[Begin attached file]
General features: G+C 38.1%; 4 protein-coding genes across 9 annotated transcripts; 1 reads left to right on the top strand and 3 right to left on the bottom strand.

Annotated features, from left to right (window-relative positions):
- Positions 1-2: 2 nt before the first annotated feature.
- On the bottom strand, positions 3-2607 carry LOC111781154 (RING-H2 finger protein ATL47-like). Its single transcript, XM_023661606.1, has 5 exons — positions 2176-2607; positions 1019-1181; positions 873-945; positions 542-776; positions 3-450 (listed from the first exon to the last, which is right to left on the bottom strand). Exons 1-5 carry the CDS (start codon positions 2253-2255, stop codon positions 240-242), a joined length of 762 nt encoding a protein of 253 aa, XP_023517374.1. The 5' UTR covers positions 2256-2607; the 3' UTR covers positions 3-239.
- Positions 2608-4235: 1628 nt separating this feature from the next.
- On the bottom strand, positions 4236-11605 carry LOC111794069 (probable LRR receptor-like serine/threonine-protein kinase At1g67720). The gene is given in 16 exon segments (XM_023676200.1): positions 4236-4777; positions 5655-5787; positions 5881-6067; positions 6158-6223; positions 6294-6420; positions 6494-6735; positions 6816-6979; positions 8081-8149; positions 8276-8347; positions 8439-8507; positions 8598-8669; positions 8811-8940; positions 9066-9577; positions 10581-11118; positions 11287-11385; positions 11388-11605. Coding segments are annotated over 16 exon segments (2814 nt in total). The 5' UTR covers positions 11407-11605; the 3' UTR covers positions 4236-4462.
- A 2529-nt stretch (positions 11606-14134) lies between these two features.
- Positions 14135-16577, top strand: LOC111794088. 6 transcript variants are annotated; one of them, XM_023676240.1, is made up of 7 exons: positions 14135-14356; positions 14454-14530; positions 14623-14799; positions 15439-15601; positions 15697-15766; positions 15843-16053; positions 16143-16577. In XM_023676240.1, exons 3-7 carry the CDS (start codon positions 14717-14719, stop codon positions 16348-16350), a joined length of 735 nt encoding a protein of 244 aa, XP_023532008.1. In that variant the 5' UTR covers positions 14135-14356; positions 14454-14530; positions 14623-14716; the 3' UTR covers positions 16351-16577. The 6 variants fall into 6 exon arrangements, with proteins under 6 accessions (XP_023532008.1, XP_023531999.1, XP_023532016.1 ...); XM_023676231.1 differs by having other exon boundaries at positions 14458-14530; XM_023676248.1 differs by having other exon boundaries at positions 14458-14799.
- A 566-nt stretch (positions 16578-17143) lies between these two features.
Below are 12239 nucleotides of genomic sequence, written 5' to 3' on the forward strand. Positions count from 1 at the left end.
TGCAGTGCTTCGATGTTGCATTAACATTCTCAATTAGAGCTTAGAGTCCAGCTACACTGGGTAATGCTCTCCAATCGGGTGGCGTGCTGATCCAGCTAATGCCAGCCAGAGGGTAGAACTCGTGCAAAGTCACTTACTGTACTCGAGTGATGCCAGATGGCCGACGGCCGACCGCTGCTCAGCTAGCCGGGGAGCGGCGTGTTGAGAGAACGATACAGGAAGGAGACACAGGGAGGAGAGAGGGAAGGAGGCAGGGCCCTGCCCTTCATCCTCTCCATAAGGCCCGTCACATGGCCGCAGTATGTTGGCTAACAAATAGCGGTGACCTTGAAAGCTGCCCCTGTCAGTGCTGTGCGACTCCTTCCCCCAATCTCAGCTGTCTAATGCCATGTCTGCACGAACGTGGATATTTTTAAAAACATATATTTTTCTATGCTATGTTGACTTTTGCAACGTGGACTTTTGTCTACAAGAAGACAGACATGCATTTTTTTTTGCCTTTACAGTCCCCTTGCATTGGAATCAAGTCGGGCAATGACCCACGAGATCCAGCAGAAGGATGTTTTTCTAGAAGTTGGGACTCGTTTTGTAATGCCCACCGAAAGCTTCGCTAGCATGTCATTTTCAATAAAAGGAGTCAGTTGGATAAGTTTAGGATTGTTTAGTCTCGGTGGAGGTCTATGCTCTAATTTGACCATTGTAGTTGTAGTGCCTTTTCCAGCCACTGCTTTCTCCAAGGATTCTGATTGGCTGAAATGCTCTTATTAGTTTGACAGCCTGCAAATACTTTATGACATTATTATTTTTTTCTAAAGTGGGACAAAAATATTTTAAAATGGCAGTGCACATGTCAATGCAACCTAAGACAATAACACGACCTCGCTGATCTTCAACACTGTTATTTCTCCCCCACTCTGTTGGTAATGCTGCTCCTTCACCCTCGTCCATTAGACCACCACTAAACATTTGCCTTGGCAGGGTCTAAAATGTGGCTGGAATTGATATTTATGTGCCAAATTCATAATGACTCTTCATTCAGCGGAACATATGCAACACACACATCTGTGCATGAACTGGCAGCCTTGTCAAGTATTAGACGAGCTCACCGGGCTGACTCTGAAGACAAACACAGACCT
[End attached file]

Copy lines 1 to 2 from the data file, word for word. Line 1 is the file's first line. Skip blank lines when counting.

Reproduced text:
General features: G+C 38.1%; 4 protein-coding genes across 9 annotated transcripts; 1 reads left to right on the top strand and 3 right to left on the bottom strand.

Annotated features, from left to right (window-relative positions):